Rents are a cost-burden for younger Americans, as might be expected, but also older generations who rent, according to a new report by Abodo. The firm analyzed Census Bureau data to determine renter cost burdens in the 100 most populous MSAs, then divided the data into the three generation groups based on the age of the renter.
Of the 65.5 percent of millennials who rent, 46.5 percent spend more than 30 percent of their income on housing costs, according to the report, taking 30 percent as the threshold for rents being a burden on renters. Of the 37.9 percent of Gen Xers who rent, 44.4 percent spend more than 30 percent of their income on housing costs, and of the 23.3 percent of Baby Boomers who rent, 49 percent spend more than 30 percent of their income on housing costs.
Honolulu, Daytona Beach and Miami are home to the most cost-burdened Millennials, while Miami, Bridgeport, Conn., and Fresno, Calif., are home to the most cost-burdened Gen Xers. Miami, and Riverside and Stockton, Calif., are home to the most cost-burdened Baby Boomers.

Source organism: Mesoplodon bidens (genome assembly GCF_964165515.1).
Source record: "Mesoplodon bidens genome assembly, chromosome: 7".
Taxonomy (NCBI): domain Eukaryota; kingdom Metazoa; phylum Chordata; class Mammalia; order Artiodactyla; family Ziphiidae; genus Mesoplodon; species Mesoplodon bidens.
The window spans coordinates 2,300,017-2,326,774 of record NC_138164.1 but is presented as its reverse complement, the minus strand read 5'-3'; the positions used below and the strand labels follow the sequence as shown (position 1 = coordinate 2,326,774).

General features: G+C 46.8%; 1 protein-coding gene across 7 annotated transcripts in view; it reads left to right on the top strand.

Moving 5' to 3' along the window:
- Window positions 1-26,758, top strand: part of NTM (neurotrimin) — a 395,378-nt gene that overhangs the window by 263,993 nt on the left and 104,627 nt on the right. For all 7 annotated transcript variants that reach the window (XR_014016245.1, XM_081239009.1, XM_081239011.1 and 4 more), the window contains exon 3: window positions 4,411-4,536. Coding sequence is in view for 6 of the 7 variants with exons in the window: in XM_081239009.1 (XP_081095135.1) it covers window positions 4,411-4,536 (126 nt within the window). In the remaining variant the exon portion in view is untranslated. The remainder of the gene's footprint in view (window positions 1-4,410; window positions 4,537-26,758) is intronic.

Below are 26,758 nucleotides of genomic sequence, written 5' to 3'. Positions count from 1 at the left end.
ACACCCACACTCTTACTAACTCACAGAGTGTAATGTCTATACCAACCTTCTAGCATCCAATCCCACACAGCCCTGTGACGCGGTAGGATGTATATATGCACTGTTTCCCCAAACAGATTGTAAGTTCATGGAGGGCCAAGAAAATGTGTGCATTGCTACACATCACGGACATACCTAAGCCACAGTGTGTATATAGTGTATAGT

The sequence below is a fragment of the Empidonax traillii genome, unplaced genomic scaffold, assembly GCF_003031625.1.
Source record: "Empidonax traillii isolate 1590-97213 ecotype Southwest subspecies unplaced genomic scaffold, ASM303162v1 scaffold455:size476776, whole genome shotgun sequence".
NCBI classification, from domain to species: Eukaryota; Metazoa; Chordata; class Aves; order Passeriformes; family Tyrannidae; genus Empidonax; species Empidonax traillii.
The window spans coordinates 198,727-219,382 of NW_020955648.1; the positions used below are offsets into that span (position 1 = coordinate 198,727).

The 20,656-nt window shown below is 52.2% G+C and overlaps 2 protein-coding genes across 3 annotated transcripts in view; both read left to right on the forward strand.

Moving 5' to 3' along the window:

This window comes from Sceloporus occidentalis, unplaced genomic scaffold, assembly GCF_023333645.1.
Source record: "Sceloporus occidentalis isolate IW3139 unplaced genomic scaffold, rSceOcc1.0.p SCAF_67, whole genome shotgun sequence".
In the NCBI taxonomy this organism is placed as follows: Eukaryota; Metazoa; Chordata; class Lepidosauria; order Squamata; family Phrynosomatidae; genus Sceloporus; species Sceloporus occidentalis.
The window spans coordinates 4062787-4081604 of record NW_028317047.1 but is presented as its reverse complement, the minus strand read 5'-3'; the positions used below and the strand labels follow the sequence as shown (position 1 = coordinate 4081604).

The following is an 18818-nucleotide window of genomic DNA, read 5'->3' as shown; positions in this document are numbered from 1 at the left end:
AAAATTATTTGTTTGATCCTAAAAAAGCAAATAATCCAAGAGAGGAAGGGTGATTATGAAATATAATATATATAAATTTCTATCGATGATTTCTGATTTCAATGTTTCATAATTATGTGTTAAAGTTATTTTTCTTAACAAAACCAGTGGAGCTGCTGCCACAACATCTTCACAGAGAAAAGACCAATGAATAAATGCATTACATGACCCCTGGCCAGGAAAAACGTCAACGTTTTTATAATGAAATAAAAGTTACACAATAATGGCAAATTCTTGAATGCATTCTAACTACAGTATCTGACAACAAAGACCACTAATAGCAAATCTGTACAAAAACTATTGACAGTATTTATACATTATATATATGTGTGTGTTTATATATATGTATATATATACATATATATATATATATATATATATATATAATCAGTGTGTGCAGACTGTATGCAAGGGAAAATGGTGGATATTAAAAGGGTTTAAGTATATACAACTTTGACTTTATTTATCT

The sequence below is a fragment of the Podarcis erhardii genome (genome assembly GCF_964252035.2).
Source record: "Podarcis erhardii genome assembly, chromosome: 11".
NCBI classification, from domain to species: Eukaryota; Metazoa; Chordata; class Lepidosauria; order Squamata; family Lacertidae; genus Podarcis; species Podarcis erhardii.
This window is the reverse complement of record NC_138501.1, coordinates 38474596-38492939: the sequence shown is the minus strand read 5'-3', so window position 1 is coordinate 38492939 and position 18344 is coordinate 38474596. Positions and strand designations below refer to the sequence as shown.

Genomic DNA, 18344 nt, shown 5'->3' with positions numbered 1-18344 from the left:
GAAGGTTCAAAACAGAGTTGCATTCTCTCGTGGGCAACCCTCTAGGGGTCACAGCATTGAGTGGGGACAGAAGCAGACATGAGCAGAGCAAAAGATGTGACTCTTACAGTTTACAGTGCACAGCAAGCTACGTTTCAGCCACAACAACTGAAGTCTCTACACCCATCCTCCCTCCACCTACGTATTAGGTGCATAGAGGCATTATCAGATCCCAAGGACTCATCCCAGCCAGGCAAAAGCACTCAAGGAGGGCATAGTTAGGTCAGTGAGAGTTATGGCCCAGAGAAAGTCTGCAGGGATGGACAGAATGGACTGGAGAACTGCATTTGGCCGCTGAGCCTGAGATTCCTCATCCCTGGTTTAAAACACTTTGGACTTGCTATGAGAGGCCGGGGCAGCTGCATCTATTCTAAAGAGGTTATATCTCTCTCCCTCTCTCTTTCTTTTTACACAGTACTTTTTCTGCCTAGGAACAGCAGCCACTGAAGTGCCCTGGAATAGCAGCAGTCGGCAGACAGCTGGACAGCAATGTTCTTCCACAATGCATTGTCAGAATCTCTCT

By the report’s definition, Millennials are now ages 18 to 34. These renting young adults are less likely to be housing cost-burdened than their older parents and grandparents, even though a recent report by the Federal Reserve found that Millennials earn about 20 percent less than Boomers did as young adults. That’s probably because more of them still live with their parents than earlier generations did.
On the other hand, Gen Xers, aged 35 to 50 with (usually) more established careers, fare the best as renters. Boomers are aged 51 to 69, and they are the generation with the highest percentage of cost-burdened renters, but also the lowest percentage of cost-burdened households overall. Including homeowners, only 11.6 percent of Baby Boomer households face such a burden.